May 21, 2024

3 Ways to Avoid Construction Worker Misclassification & Stay Compliant

Are your independent contractors actually employees? A recent report shows up to 20% of the construction workforce—approximately 2.1 million workers—are misclassified or paid off the books.

Worker misclassification doesn’t just hurt the tradespeople who support your projects and business growth. It puts you at risk for severe legal and financial penalties that set you back on your business goals. Plus, it can harm fair competition across the construction sector.

This article will cover why compliance is more important than ever for all companies—including staffing firms—and how to decrease risks for your construction business.

The Regulatory Crackdown on Worker Misclassification

Scrutiny of the independent contractor label has rapidly grown in recent years. High-profile lawsuits against gig economy apps like Uber and DoorDash have led to massive settlements. In the construction industry, a recent employee misclassification case resulted in a company paying $1.6 million in back wages and liquidated damages.

Worker classification issues extend far beyond the construction sector—and that’s why unethical hiring practices are now under the regulatory spotlight. In 2020, a study by the National Employment Law Project found 10-30% of companies misclassify employees as independent contractors. Businesses across the country have cut their own compensation and payroll costs at the expense of workers and government agencies.

In response to growing malpractice, the Department of Labor (DOL) published new guidance to help businesses determine if workers are employees or independent contractors in January 2024. The updated rule, which now includes a six-factor test (more on that below), aims to broaden the definition of an employee and strengthen worker protections.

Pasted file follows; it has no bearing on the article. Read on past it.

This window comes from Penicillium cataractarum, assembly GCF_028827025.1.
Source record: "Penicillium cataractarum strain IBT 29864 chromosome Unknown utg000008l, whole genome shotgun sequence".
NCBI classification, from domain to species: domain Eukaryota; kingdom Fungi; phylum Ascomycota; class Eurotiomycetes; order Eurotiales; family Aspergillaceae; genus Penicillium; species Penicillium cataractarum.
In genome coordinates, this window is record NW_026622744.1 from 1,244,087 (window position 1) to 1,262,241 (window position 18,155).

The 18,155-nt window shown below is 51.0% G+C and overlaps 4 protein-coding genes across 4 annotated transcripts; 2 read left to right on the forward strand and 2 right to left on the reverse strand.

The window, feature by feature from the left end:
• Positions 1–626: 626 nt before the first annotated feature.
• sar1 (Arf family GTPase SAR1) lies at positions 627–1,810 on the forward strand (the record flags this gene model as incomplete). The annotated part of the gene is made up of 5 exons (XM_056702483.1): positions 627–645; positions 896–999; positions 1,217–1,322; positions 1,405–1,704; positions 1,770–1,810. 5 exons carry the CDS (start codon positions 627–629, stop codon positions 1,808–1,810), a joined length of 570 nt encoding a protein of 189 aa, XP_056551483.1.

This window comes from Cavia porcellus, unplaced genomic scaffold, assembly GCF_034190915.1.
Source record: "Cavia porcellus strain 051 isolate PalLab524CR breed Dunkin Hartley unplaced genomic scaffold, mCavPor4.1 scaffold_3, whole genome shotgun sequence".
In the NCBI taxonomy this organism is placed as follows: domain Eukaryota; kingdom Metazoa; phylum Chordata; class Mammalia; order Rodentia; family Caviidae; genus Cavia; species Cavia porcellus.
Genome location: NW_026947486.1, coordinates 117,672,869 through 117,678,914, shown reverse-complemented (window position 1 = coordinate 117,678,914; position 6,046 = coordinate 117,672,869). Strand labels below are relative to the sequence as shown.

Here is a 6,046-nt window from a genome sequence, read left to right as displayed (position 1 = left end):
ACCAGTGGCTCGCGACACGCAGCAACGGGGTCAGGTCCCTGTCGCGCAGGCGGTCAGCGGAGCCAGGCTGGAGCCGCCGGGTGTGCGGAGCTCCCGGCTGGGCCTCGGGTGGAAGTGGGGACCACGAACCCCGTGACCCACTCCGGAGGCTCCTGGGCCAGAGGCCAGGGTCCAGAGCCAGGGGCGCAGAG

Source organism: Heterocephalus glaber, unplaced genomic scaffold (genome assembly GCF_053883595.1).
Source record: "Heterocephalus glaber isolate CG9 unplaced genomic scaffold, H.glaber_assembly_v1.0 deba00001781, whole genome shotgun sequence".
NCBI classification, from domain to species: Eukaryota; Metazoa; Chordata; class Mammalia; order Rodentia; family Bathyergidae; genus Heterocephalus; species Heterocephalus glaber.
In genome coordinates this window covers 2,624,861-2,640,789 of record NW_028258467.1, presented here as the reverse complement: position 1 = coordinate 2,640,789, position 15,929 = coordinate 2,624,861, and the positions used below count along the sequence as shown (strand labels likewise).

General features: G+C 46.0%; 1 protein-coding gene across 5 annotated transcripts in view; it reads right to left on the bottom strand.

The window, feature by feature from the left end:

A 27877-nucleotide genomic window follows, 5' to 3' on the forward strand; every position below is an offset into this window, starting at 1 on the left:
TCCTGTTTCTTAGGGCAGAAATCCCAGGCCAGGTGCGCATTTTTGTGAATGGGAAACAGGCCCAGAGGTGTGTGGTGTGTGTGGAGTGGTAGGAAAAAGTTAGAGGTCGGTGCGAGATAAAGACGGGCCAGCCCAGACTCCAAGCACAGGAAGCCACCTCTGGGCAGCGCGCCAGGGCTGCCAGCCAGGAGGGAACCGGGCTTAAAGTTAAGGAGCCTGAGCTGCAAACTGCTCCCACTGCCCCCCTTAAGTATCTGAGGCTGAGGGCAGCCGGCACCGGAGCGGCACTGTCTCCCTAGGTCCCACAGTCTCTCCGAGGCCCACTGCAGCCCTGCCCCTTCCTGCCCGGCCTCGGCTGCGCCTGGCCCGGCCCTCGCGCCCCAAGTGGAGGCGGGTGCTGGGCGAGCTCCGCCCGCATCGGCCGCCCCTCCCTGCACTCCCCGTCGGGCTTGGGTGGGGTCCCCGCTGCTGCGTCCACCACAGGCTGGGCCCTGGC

3 Ways to Avoid Construction Worker Misclassification

The risk of worker misclassification is growing. However, construction leaders can stay compliant with regulations by taking these three precautions.

1. Understand Worker Classification Laws

The best way to avoid employee misclassification is by learning about the construction labor laws in the areas where your business operates. Getting to know the legal differences between employees and independent contractors is especially crucial.

Here’s a brief overview of the six key worker classification factors under the new DOL rule:

  1. Opportunity for profit or loss depending on managerial skill: Employees have limited ability to negotiate their pay and schedule. Independent contractors have the freedom to make their own hiring, rental, and purchase decisions.
  2. Investments by the worker and the potential employer: Employees may buy tools and equipment to perform their job. However, independent contractors can make business investments to expand their services, take on more work, reduce costs, and expand their reach.
  3. The degree of permanence of the work relationship: Workers tend to be employees if they work indefinitely, continuously, and/or exclusively with your business. They're more likely to be independent contractors if they work with you during a limited time frame on a project-based, non-exclusive basis.